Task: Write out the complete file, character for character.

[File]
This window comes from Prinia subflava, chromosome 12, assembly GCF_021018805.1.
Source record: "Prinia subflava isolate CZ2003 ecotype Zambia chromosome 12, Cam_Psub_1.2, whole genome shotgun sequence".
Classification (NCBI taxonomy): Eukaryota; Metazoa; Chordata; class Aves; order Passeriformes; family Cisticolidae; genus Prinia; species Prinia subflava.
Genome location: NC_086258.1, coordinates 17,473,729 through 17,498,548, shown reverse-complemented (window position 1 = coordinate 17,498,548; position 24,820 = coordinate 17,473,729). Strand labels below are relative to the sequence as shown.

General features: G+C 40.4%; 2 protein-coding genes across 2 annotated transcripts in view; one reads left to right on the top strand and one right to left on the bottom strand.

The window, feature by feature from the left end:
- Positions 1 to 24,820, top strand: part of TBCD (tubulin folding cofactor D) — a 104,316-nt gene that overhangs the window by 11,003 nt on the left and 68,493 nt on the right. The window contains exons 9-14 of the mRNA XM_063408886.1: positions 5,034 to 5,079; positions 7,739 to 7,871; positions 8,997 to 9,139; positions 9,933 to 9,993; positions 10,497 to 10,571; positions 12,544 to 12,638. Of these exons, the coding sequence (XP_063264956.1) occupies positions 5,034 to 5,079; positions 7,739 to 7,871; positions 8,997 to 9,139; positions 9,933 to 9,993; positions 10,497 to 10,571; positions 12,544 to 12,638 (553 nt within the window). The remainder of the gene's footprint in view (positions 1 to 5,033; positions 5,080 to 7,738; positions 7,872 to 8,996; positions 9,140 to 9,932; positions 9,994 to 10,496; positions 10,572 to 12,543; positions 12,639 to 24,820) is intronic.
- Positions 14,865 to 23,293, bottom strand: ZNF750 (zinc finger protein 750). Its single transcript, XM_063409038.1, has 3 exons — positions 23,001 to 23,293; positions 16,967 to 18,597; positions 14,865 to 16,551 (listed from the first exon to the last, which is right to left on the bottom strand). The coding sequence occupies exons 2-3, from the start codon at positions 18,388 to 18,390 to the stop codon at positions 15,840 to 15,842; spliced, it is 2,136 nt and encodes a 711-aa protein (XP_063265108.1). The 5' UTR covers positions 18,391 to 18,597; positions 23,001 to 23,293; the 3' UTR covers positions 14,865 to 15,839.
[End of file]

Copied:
This window comes from Prinia subflava, chromosome 12, assembly GCF_021018805.1.
Source record: "Prinia subflava isolate CZ2003 ecotype Zambia chromosome 12, Cam_Psub_1.2, whole genome shotgun sequence".
Classification (NCBI taxonomy): Eukaryota; Metazoa; Chordata; class Aves; order Passeriformes; family Cisticolidae; genus Prinia; species Prinia subflava.
Genome location: NC_086258.1, coordinates 17,473,729 through 17,498,548, shown reverse-complemented (window position 1 = coordinate 17,498,548; position 24,820 = coordinate 17,473,729). Strand labels below are relative to the sequence as shown.

General features: G+C 40.4%; 2 protein-coding genes across 2 annotated transcripts in view; one reads left to right on the top strand and one right to left on the bottom strand.

The window, feature by feature from the left end:
- Positions 1 to 24,820, top strand: part of TBCD (tubulin folding cofactor D) — a 104,316-nt gene that overhangs the window by 11,003 nt on the left and 68,493 nt on the right. The window contains exons 9-14 of the mRNA XM_063408886.1: positions 5,034 to 5,079; positions 7,739 to 7,871; positions 8,997 to 9,139; positions 9,933 to 9,993; positions 10,497 to 10,571; positions 12,544 to 12,638. Of these exons, the coding sequence (XP_063264956.1) occupies positions 5,034 to 5,079; positions 7,739 to 7,871; positions 8,997 to 9,139; positions 9,933 to 9,993; positions 10,497 to 10,571; positions 12,544 to 12,638 (553 nt within the window). The remainder of the gene's footprint in view (positions 1 to 5,033; positions 5,080 to 7,738; positions 7,872 to 8,996; positions 9,140 to 9,932; positions 9,994 to 10,496; positions 10,572 to 12,543; positions 12,639 to 24,820) is intronic.
- Positions 14,865 to 23,293, bottom strand: ZNF750 (zinc finger protein 750). Its single transcript, XM_063409038.1, has 3 exons — positions 23,001 to 23,293; positions 16,967 to 18,597; positions 14,865 to 16,551 (listed from the first exon to the last, which is right to left on the bottom strand). The coding sequence occupies exons 2-3, from the start codon at positions 18,388 to 18,390 to the stop codon at positions 15,840 to 15,842; spliced, it is 2,136 nt and encodes a 711-aa protein (XP_063265108.1). The 5' UTR covers positions 18,391 to 18,597; positions 23,001 to 23,293; the 3' UTR covers positions 14,865 to 15,839.